Businesses, for their part, are looking at a changed landscape owing to that creative chaos. When Safeway’s competition was Lucky and Albertson’s, having a union was no problem, because the competitors had it too. Now that the competition is Wal-Mart, Costco and Target, all non-union, it’s a different game. For a manufacturer, the now easy option of moving overseas has altered the landscape, and the employees know it too.
            Economic fairness over the next few decades is going to depend on whether unions can reinvent themselves in the context of the new reality or whether some other mechanism for improving wages and working conditions will take their place. Will that happen? I don’t know the answer, but that’s definitely the question.
               
           

Tuesday, May 15, 2012

The Crime Story That's Not on TV


            This summer TNT will air the final episodes of its police procedural The Closer, and the series will ease into perpetual syndication. Linda and I have been faithful viewers from the beginning, and I’ve enjoyed it, though less for the stories than for the ensemble of performers who make up a congenial major-crimes unit.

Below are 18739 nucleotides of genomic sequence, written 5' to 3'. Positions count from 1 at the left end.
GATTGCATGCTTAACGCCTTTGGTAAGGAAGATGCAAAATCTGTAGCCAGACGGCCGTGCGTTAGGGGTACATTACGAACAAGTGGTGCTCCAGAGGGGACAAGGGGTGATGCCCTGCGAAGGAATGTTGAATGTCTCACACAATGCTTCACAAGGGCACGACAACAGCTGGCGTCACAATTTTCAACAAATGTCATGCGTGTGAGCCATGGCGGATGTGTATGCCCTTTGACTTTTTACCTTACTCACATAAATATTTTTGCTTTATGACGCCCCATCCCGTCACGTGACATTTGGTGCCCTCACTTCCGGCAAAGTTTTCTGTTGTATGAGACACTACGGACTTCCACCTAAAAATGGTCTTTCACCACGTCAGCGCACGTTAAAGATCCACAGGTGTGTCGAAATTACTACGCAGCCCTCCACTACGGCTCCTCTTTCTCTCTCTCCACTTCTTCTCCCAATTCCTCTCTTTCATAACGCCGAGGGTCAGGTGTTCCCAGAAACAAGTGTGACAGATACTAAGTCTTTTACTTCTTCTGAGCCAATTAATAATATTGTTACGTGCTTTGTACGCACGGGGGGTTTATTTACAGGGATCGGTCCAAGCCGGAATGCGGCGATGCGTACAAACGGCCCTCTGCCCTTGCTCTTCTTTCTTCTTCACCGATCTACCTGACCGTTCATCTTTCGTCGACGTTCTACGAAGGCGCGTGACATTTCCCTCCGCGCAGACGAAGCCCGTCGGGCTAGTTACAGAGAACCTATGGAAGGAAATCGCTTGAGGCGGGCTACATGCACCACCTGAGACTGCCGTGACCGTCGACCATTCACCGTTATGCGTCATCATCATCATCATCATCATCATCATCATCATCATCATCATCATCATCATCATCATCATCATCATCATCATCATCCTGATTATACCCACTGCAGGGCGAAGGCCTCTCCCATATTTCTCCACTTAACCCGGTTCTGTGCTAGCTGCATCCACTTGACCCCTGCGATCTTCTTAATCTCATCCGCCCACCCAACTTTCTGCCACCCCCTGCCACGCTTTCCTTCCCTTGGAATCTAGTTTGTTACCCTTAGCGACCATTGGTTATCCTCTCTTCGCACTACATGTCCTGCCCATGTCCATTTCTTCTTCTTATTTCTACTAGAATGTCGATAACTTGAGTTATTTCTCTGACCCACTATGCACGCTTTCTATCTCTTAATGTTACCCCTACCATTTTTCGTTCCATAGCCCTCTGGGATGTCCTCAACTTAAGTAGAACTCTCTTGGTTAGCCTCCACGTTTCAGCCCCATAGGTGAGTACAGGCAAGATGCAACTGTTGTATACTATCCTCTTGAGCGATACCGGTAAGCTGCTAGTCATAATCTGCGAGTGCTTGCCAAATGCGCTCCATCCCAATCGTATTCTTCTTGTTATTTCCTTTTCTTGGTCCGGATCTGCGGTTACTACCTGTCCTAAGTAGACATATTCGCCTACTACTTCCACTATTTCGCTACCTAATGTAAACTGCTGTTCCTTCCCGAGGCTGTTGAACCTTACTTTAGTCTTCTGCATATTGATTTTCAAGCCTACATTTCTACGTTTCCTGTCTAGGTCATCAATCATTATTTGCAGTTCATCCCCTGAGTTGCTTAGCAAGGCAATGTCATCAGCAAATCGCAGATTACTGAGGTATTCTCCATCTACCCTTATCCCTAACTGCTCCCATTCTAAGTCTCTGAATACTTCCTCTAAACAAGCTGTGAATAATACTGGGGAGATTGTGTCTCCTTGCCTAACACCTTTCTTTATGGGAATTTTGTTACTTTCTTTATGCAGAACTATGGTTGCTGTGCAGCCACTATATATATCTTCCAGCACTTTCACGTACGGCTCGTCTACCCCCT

If you’ve never seen it, The Closer features Kyra Sedgwick as Brenda Johnson, head of the aforementioned unit, who is a wizard at extracting confessions in order to close a case with an arrest. In more than one episode, she has said, as she goes in to break down an unwary perp, “There’s nothing like a confession.”
            In crime fiction, that’s absolutely true, and the tradition goes back nearly a century, to the early British murder mysteries where the detective calls all the suspects together, explains how the crime was committed, and gets the guilty party to confess — or at any rate, to kill himself, attempt to escape, or otherwise behave guiltily.